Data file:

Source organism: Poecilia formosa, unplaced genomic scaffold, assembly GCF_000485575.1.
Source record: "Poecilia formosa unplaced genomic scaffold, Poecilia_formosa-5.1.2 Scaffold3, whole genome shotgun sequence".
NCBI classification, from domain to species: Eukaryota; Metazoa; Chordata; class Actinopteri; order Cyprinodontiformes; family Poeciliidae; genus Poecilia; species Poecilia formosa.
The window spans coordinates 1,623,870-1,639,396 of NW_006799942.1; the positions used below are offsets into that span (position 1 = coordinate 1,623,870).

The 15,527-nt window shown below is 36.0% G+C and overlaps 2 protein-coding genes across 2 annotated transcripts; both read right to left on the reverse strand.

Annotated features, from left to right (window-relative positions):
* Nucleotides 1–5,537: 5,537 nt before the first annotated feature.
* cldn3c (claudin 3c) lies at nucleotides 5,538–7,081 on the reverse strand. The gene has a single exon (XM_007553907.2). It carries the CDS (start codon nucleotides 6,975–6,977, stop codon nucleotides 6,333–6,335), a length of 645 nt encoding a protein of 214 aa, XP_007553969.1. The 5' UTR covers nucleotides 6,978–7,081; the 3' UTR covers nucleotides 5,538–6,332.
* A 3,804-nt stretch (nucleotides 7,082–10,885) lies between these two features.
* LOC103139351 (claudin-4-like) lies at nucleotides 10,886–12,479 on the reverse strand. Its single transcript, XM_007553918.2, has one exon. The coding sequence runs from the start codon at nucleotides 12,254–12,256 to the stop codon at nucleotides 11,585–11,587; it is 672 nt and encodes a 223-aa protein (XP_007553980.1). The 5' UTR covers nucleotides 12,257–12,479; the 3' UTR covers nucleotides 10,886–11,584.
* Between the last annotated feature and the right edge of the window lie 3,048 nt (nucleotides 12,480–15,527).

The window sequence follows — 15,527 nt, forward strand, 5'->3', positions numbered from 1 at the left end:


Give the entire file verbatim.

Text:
Source organism: Poecilia formosa, unplaced genomic scaffold, assembly GCF_000485575.1.
Source record: "Poecilia formosa unplaced genomic scaffold, Poecilia_formosa-5.1.2 Scaffold3, whole genome shotgun sequence".
NCBI classification, from domain to species: Eukaryota; Metazoa; Chordata; class Actinopteri; order Cyprinodontiformes; family Poeciliidae; genus Poecilia; species Poecilia formosa.
The window spans coordinates 1,623,870-1,639,396 of NW_006799942.1; the positions used below are offsets into that span (position 1 = coordinate 1,623,870).

The 15,527-nt window shown below is 36.0% G+C and overlaps 2 protein-coding genes across 2 annotated transcripts; both read right to left on the reverse strand.

Annotated features, from left to right (window-relative positions):
* Nucleotides 1–5,537: 5,537 nt before the first annotated feature.
* cldn3c (claudin 3c) lies at nucleotides 5,538–7,081 on the reverse strand. The gene has a single exon (XM_007553907.2). It carries the CDS (start codon nucleotides 6,975–6,977, stop codon nucleotides 6,333–6,335), a length of 645 nt encoding a protein of 214 aa, XP_007553969.1. The 5' UTR covers nucleotides 6,978–7,081; the 3' UTR covers nucleotides 5,538–6,332.
* A 3,804-nt stretch (nucleotides 7,082–10,885) lies between these two features.
* LOC103139351 (claudin-4-like) lies at nucleotides 10,886–12,479 on the reverse strand. Its single transcript, XM_007553918.2, has one exon. The coding sequence runs from the start codon at nucleotides 12,254–12,256 to the stop codon at nucleotides 11,585–11,587; it is 672 nt and encodes a 223-aa protein (XP_007553980.1). The 5' UTR covers nucleotides 12,257–12,479; the 3' UTR covers nucleotides 10,886–11,584.
* Between the last annotated feature and the right edge of the window lie 3,048 nt (nucleotides 12,480–15,527).

The window sequence follows — 15,527 nt, forward strand, 5'->3', positions numbered from 1 at the left end: